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Story Publication logo March 2, 2022

Forest Plantations in Reserves: Quick To Cut, Slow To Grow


Aerial view of the green trees of a palm oil plantation at a verdant rainforest's edge.

Yao-Hua Law's project investigates the sustainability of forest plantations in Malaysia and...


This is Part 2 of our four-part #LadangHutan series. The series investigates forest plantations in Peninsular Malaysia.

IN MALAYSIA, forest reserves can be selectively logged. Clear-felling was prohibited in forest reserves (“reserves”) except for developing limited plots of forest plantations. That changed when the National Land Council extended a warm welcome to planters.

In 2012, the Council, chaired by the Prime Minister and comprising Menteris Besar and Chief Ministers, approved forest plantation zones of 439,189 ha within forest reserves in Peninsular Malaysia. That covers 9% of forest reserves.

It was a clear call by the country’s highest-level body on land-use policy for more forest plantations inside reserves.

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And just a few years before, in 2007, the federal government had started issuing loans for forest plantation projects (see Part 1: Tree Farming Gone Wrong).

State governments, who oversee land-use and forests, stepped on the throttle. They approved more licenses to clear reserves for forest plantations. Between 2007-2020, a total of 256,769 ha in reserves was cleared. That is 5.2% of reserves in Peninsular Malaysia.

Use the tool below to visualise 256,769 ha.

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The momentum for forest plantations has been building for decades. Since the 1980s, Malaysian government agencies and wood industries touted forest plantations as a sustainable supply of timber. They also argued that this would reduce the need to log natural forests.

By 2020, there were 121,147 ha of forest plantations established inside forest reserves in Peninsular Malaysia. These include areas from government projects decades ago (see Part 1).

In this investigation, Macaranga

  • traces how this happened,
  • how forest plantation projects — approved by state governments — are clearing natural forests much faster than can be replanted, and
  • how no one knows how much wood can be delivered or when.

Almost 70,000 ha inside forest reserves in Peninsular Malaysia are planted with rubber trees. This is allowed because the trees are perceived as timber trees, though latex sales are crucial for the planters. Image by Yao-Hua Law. Malaysia, 2022.

How Forest Plantations Ate Into Reserves

Macaranga sets the start of our investigation in 2007. That year, the Malaysian Timber Industry Board (MTIB) launched the Forest Plantation Development Programme to disburse government loans to planters. So far, the Programme has financed 64,863 ha or 53.5% (2019 data) of the 121,147 ha of established plantations in Peninsular Malaysia.

Aside from MTIB, another agency has a bigger say over forest plantations: state forestry departments. These departments regulate forest plantations inside reserves. While planters can operate without the Programme’s loans, they must get the forestry departments’ nod to do so.

It must be noted though that state governments have the final say on land-use.

The reserves take all

Initially, foresters had not meant for planters to take up so much of reserves.

In 1997, the Forestry Department Peninsular Malaysia and the Forest Research Institute Malaysia surveyed land suitable to be turned into forest plantations.

They found about 296,000 ha of idle land outside of reserves, owned by either state governments or agricultural agencies like FELDA and FELCRA.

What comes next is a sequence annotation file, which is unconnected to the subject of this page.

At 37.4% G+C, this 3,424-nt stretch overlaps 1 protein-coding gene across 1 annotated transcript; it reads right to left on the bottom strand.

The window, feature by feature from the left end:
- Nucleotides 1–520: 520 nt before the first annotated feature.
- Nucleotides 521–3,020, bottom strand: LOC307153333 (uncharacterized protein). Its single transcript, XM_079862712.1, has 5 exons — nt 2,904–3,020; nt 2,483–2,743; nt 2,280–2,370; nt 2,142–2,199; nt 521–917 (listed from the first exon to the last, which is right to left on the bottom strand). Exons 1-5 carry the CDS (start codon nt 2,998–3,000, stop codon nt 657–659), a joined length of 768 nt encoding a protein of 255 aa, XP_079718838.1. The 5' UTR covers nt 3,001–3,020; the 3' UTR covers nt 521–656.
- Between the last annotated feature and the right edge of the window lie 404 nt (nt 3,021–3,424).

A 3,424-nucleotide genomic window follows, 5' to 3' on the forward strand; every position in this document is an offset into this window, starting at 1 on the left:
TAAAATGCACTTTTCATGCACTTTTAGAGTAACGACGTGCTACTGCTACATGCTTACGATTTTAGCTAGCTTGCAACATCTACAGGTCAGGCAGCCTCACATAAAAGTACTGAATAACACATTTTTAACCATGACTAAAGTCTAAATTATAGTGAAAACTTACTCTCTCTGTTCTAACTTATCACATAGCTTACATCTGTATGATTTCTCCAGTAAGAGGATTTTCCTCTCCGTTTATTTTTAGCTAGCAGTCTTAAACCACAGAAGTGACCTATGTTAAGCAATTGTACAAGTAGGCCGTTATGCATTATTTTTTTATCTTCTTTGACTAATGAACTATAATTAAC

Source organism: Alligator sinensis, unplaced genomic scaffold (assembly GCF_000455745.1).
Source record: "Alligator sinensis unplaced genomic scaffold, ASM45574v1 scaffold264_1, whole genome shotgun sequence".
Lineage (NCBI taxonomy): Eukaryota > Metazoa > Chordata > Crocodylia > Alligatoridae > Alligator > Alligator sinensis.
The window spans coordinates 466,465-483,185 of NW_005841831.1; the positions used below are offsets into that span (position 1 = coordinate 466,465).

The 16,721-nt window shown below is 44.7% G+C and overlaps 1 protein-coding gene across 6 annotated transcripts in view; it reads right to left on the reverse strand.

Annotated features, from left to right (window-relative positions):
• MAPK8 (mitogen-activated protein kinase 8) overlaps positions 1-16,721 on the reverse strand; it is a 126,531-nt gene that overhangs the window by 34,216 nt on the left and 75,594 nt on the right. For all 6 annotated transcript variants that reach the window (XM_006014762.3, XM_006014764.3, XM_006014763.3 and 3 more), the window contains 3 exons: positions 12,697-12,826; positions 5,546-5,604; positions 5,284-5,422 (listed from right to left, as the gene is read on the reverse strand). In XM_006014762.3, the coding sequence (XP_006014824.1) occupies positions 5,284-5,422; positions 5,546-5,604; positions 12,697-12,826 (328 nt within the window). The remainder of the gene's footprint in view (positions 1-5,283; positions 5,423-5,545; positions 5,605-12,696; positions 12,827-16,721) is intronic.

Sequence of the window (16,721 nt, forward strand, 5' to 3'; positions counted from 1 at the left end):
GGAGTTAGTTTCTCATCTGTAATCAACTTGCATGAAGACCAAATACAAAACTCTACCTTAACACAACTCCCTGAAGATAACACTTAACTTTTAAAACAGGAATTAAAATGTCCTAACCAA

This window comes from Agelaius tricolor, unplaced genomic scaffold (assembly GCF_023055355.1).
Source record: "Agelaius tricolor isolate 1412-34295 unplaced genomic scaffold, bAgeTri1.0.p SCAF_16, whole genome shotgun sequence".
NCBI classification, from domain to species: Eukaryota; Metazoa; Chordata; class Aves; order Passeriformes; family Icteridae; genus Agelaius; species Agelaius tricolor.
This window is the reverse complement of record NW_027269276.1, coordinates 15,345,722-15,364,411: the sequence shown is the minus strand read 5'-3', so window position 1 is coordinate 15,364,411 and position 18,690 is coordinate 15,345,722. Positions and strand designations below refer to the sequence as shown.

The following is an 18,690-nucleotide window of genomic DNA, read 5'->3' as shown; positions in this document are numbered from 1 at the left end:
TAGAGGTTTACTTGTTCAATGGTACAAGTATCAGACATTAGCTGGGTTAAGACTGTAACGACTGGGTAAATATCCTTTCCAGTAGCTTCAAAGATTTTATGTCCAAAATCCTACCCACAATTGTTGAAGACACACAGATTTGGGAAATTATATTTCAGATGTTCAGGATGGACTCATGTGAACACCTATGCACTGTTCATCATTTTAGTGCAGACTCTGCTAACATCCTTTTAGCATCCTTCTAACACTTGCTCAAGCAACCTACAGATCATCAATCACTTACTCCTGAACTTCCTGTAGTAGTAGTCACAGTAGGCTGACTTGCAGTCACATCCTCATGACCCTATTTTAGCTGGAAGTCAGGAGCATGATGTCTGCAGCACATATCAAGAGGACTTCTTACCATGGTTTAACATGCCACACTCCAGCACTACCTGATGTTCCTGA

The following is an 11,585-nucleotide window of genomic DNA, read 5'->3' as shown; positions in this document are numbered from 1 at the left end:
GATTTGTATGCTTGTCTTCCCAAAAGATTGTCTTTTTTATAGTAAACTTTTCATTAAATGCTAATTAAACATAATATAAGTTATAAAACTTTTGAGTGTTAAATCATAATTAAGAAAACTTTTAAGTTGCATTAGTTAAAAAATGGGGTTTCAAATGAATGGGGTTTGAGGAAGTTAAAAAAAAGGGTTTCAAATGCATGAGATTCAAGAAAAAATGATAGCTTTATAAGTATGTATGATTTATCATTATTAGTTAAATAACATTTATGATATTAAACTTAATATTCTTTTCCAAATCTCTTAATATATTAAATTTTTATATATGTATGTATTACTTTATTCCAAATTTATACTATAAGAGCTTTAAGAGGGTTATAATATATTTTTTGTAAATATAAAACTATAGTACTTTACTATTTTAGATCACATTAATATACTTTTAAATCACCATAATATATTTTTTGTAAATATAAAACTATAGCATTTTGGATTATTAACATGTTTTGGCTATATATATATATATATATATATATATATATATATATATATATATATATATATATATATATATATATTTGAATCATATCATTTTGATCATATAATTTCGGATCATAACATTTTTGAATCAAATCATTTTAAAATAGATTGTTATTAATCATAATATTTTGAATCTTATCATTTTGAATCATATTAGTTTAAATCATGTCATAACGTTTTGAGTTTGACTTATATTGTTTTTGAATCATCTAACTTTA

And inside reserves, they identified only 78,090 ha or 1.7% of the reserves then. These were “degraded forests.”

(The 1997 study is the most recent land availability survey for forest plantations that Macaranga could find.)

Yet, compared to the 1997 projection, an area three times larger has been cleared inside reserves, and the National Land Council’s 2012 forest plantation zone is almost six times larger. Forest plantations outside of reserves are few, perhaps none. (FELDA did not respond to questions for this story.)

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When asked, the Forestry Department did not explain why so much more of reserves are being turned into plantations than they had earlier identified. They told Macaranga in April 2021 that the National Land Council’s 2012 decision followed national policies for forest plantations to support domestic wood industries and replace degraded forests.

What are “degraded forests,” really?

The issue is what constitutes “degraded forests,” and if they should be replaced with single-species tree farms?

In each state, forestry departments draw up zones for forest plantations inside reserves. Forest plantations can only be established within these zones, and only with the approval of state governments.

These zones must meet Forestry Department Peninsular Malaysia criteria laid out in a circular from the director-general in 2010.

The criteria restrict forest plantations to “degraded forests” damaged by illegal logging, shifting cultivation, pests, or fire. A “degraded forest” is also one where the average volume of harvestable timber per hectare is less than 153 m3.

That last – and only quantifiable – criterion is concerning. According to the latest National Forestry Inventory (2010-2013), the forests in all states but Melaka have averages below the 153 m3/ha threshold.

This means that most forests in Peninsular Malaysia are considered “degraded” and — by extension — eligible to be turned into forest plantations.

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The ‘153 m3/ha’ threshold had also puzzled Abdul Khalim Abu Samah, Kelantan state forestry director. He had thought it was too much timber to be considered degraded.

He tried to explain the rationale of the threshold to Macaranga, and eventually referred us the Forestry Department Peninsular Malaysia headquarters in Kuala Lumpur. (The Department did not reply to requests for an explanation.)

And in practice, foresters inevitably include “good forests” into forest plantation zones, says Abdul Khalim. For a network of only degraded forests would be too patchy for plantations to be efficient. Kelantan has zoned about 199,000 ha of reserves for forest plantations.